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January 5, 2023
Discover how the newly-defined role of 'UX Research Chief of Staff’ is taking shape and how these ReOps experts facilitate growth at scale.
A'verria Martin is the Director, Chief of Staff, and Head of Research Operations and Strategy at ServiceNow. Before joining ServiceNow in 2021, A'verria developed, administered, and taught research programs across all higher education levels, from research associate to director of research. She has a Doctorate of Philosophy in Marriage and Family Therapy from Loma Linda University, a Master of Arts in the same field from Alliant International University, and a Bachelor's degree in Psychology from the University of California.
A'verria - 00:00:00: I think the relationship with whoever you're partnered with as a chief of staff, like, I'm very blessed. My VP has had several chiefs of Staff before and so we're constantly talking about, like, what are the needs, what is the role, what's the potential growth area, etc. So, it's always interesting when a new role emerges where you actually get kind of that mentorship to continue to grow in your career.
Erin - 00:00:26: This is Erin May.
A'verria - 00:00:28: I'm John Henry Forster. And this is Awkward Silences.
Erin - 00:00:33: Silences. Hello, everybody, and welcome back to Awkward Silences. Today we're here with A'verria Martin, who is the Chief of Staff, which is important because that's what we're going to talk about, and head of Research Operations and Strategy at ServiceNow. Really excited to dig into this sort of new role within research operations and your role in it. So, thanks so much for joining us today.
A'verria - 00:01:03: Thanks for having me.
Erin - 00:01:05: Got JH here, too.
JH - 00:01:06: Yeah, the fun thing with the podcast is always covering new ground and the Chief of Staff for Research is a new one. I'm not very familiar with this at all, so I'm excited to dig in.
Erin - 00:01:13: Yeah, as usual, we don't have to play dumb. Thanks for being here. Really excited to dig into this. So we're going to dive deep into this chief of Staff role in research operations context. Let's back up a little bit and talk about how did you get here in this role. This is not your first job, so how did you get here and why are you excited about it?
A'verria- 00:01:38: Well, first of all, thank you so much for having me. This is really exciting. I know we were preparing on what to talk today. Wow. When I went through the episode blog, of all the things you all have talked about, I'm like, I don't think there's anything new. This is my offering, but definitely not my first job. And for those of you that are listening that have heard me speak before, I'm sorry, I'm going to go back because I feel like I've talked about my career journey a lot. It's something that's super important to me when it comes to research operations because I believe strongly in having really diverse research operations teams. And so, I think that those expertise come from really different places, from across different fields. My early beginnings was actually in formal academics, university academics. I literally did every role you can imagine over a 15-year tenure in academics, from being a student research associate to a study coordinator while getting my Masters in my PhD in marriage and family therapy. And then I did a postdoc in Geriatric psychiatry that was funded by the National Institute of Health, and I spent my early career studying schizophrenia, schizoaffective disorder and successful aging. Somewhere during my postdoc, I became really kind of disillusioned with the prospect of having a career in academics. And I moved into executive leadership and became the director of the geriatric psychiatry department at UCSD, where I spent about four and a half years. And that's where I got really excited about that intersection between research and operations. So at that time, I was overseeing about 20 different studies at any given time. Some very small pilot studies, some large multimillion dollar NIH grants. And I got really into what does it look like from a resourcing perspective? How are we dealing with timelines when it comes to grant writing to make sure that we have funding so we can maintain the staff that we have? So, kind of all of that intricacies about what makes a business run. When I decided to depart from academics, I really just got very lucky that I ended up at ServiceNow Research Operations. I've been at ServiceNow for four years. It was really an emerging field at the time. And so, a buddy got me hooked up with the gentleman who was running Research, the UX research team at the time. And he's like, hey, there's this new role. And this is how I ended up at ServiceNow over the last four years, built our research operations from scratch. At one point in time, I was also managing one of our UX Research teams that focused on AI solutions across our product portfolio. So that really gave me a really beautiful look into the day-to-day life of our UX researchers, what the model across the PLC was with our product management partners, our engineering partners, our design partners, like how we really collaborate. And then in the middle of the year, we welcomed a new VP of UX Research to ServiceNow. And I stepped into this chief of staff role. So that's a five-minute introduction to how I ended up here today.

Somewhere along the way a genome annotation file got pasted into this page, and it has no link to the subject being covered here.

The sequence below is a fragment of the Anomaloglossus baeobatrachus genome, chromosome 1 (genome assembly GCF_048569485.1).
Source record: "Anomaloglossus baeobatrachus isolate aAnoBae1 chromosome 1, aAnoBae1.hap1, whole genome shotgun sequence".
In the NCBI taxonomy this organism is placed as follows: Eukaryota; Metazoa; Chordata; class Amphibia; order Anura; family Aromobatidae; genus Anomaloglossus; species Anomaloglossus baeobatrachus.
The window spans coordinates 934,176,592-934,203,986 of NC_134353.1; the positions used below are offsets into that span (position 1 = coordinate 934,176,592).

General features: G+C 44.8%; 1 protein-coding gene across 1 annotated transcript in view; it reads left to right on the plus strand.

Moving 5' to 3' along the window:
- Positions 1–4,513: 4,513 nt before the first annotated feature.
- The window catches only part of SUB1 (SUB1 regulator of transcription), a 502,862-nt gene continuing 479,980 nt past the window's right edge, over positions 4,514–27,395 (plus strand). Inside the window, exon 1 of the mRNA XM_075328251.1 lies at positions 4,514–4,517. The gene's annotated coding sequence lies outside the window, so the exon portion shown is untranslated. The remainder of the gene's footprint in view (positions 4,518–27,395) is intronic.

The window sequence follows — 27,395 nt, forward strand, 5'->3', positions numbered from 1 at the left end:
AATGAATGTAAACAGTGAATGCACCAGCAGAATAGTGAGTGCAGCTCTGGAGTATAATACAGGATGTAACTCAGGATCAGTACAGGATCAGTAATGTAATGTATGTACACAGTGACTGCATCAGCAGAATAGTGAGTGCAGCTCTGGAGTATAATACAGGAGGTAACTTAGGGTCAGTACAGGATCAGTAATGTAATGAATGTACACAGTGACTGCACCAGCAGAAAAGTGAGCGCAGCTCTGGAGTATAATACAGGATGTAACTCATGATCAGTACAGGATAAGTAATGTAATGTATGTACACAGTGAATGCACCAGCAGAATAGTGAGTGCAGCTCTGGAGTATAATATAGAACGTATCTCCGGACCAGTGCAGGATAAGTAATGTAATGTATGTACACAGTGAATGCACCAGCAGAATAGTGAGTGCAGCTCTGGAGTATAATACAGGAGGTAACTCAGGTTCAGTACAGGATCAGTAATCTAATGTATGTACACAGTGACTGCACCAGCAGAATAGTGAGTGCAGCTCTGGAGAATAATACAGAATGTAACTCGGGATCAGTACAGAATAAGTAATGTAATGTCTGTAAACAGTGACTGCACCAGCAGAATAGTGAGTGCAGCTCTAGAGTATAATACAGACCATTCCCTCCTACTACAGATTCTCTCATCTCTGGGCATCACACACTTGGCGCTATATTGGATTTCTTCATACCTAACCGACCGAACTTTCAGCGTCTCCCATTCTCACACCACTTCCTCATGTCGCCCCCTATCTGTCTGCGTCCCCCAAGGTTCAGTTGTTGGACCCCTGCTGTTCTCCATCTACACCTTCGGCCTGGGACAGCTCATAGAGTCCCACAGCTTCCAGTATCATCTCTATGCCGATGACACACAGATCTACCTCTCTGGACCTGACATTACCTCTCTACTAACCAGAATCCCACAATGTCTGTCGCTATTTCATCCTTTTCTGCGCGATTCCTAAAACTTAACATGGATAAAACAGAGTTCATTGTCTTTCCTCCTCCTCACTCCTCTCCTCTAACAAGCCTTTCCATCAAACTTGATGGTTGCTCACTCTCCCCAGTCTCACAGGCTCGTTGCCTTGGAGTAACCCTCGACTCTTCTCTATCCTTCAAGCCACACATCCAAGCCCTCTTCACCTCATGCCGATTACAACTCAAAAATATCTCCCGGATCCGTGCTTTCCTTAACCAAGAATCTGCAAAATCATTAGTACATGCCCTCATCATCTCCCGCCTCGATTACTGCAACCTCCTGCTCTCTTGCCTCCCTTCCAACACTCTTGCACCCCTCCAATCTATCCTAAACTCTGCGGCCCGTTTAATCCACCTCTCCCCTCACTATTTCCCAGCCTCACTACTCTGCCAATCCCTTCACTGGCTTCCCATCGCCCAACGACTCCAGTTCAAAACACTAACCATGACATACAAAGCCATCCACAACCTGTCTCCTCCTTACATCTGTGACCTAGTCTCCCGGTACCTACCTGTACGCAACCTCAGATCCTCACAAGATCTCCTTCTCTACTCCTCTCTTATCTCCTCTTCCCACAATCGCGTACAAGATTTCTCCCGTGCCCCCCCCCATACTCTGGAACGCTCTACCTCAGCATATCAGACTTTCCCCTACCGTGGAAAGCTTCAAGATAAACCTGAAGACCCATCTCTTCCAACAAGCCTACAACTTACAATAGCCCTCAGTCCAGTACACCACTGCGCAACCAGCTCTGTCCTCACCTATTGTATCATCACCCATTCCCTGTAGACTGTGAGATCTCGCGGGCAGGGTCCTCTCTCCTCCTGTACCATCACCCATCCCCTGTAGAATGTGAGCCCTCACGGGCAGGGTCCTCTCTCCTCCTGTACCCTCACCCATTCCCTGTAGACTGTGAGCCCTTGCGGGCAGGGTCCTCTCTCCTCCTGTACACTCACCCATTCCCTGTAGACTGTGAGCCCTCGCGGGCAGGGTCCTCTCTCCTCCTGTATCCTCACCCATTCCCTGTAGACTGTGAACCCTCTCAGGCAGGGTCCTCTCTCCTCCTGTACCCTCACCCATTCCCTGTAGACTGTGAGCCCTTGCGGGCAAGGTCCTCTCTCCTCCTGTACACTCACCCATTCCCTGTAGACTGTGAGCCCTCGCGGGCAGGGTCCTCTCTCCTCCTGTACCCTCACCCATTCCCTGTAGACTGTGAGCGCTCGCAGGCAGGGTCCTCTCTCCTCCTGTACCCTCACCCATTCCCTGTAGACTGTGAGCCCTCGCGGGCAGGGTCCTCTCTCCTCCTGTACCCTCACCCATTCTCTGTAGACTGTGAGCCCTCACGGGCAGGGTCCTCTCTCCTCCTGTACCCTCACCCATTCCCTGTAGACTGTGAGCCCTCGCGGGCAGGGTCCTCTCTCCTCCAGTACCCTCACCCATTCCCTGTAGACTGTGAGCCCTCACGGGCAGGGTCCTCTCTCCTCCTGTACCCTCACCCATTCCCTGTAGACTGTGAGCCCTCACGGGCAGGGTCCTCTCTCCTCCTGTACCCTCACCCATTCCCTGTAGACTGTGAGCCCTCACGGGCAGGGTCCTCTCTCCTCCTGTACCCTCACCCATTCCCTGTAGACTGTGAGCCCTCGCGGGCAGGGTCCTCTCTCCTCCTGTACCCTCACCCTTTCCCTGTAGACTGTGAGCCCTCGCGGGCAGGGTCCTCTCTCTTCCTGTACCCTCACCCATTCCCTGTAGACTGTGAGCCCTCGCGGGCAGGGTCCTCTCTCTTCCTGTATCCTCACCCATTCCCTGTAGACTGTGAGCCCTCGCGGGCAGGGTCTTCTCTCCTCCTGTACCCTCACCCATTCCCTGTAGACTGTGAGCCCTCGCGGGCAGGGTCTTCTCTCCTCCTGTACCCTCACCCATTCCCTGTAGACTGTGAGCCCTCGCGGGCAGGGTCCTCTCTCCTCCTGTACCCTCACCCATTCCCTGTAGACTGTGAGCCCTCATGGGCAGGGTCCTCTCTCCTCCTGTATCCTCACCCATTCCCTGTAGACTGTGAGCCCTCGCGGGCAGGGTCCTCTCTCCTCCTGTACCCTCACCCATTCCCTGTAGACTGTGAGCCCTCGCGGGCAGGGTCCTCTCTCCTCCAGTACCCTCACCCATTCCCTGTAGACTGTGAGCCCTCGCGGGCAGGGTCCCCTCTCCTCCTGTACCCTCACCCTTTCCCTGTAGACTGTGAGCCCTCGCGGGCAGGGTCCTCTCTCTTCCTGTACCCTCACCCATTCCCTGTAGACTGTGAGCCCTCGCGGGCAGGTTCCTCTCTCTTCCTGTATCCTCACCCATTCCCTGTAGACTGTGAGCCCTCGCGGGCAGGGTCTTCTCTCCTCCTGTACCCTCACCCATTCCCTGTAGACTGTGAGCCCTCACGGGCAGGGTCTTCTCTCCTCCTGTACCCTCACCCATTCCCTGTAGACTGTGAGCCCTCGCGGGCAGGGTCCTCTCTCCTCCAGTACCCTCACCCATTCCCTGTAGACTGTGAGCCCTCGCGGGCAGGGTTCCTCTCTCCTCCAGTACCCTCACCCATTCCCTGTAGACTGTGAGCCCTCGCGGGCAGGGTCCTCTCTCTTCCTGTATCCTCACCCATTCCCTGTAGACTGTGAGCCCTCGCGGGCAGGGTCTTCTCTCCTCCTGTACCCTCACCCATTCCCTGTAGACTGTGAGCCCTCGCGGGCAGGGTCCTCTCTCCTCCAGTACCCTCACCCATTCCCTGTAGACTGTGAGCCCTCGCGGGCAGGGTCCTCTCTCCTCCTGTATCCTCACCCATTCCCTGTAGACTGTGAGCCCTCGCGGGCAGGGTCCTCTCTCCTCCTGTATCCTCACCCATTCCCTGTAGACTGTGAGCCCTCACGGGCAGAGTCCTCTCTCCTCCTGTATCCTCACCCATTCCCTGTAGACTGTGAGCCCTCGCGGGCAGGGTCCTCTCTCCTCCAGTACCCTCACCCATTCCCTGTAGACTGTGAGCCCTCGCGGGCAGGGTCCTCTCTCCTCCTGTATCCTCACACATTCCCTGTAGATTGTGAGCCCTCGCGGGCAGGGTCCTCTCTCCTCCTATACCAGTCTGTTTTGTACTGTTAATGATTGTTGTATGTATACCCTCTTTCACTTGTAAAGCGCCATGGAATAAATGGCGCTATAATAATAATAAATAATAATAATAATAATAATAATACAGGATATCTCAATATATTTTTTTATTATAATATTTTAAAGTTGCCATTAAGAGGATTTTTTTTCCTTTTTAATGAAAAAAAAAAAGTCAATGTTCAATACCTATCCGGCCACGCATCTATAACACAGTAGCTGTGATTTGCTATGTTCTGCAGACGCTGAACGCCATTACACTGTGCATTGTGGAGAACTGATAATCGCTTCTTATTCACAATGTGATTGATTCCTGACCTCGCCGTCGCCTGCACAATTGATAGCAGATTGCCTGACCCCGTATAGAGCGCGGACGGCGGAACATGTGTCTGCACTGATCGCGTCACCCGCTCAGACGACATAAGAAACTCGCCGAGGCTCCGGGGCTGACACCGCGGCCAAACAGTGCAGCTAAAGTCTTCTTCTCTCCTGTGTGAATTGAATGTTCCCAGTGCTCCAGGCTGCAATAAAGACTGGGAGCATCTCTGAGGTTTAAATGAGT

JH - 00:04:46: Awesome. So, you said you stepped into that role. So that's a newly created role at ServiceNow, is that right?
A'verria - 00:04:51: It is a newly created role. It's a newly created role for UX Research. Specifically, we have a model where most of the VPs that ServiceNow do have a Chief of Staff. We have had a Chief of Staff for our global head of Design, Amy Lokey, for the last few years. And so I think as organizations grow and warrant a VP, then they also warrant a Chief of Staff to make sure that we are keeping kind of those strategic initiatives moving at any given time.